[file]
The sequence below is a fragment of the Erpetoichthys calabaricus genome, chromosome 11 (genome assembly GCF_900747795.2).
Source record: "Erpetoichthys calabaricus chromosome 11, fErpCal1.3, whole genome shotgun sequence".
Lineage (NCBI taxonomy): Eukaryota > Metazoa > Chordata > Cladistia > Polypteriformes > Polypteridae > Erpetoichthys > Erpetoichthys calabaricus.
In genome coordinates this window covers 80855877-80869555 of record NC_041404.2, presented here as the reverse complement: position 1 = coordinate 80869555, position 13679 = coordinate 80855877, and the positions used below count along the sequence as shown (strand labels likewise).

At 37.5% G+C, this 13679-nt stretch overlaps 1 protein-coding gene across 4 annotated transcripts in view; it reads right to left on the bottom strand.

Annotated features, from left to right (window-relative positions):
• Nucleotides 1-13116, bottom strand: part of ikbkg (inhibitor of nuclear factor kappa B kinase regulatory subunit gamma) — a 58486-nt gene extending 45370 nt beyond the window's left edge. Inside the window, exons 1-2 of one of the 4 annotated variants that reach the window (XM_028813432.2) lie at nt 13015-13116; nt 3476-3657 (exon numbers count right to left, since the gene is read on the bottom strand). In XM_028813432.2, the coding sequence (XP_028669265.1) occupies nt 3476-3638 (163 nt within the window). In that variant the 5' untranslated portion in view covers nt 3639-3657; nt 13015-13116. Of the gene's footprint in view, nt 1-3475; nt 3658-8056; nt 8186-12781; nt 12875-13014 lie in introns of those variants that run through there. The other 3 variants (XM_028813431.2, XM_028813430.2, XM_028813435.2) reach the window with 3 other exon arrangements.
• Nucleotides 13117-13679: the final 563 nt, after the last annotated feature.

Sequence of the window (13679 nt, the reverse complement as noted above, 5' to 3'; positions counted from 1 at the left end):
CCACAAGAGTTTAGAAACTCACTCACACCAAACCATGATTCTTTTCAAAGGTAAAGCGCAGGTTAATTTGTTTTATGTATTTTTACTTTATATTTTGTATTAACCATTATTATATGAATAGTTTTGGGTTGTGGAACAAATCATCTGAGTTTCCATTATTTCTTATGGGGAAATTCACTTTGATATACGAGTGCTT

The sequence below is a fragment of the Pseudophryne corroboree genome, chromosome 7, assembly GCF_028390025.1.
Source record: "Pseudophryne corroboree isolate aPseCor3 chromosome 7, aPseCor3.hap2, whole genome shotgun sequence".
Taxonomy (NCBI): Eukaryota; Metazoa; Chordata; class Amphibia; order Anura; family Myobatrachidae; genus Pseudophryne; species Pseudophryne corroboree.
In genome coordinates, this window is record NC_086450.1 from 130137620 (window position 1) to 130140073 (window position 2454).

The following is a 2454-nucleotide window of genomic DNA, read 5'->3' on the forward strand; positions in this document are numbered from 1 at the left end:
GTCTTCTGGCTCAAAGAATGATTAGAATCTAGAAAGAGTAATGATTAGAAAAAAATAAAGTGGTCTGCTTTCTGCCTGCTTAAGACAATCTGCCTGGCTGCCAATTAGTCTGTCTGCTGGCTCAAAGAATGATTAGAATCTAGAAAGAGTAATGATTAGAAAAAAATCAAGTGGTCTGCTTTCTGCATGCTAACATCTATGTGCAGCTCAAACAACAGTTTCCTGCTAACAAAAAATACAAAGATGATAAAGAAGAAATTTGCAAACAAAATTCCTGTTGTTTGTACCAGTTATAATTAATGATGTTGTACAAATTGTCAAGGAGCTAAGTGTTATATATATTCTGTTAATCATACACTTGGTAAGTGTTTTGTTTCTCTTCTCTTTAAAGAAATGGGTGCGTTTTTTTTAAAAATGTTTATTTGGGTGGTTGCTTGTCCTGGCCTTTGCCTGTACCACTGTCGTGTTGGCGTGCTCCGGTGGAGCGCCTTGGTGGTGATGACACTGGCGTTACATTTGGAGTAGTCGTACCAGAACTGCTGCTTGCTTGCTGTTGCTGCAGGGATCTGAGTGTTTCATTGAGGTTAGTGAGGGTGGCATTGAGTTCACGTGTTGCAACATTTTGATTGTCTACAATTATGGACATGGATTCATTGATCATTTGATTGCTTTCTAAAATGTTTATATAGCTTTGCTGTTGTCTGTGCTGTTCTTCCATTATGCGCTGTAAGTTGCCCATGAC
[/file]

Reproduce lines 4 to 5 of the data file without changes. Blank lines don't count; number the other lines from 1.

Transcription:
In genome coordinates this window covers 80855877-80869555 of record NC_041404.2, presented here as the reverse complement: position 1 = coordinate 80869555, position 13679 = coordinate 80855877, and the positions used below count along the sequence as shown (strand labels likewise).

At 37.5% G+C, this 13679-nt stretch overlaps 1 protein-coding gene across 4 annotated transcripts in view; it reads right to left on the bottom strand.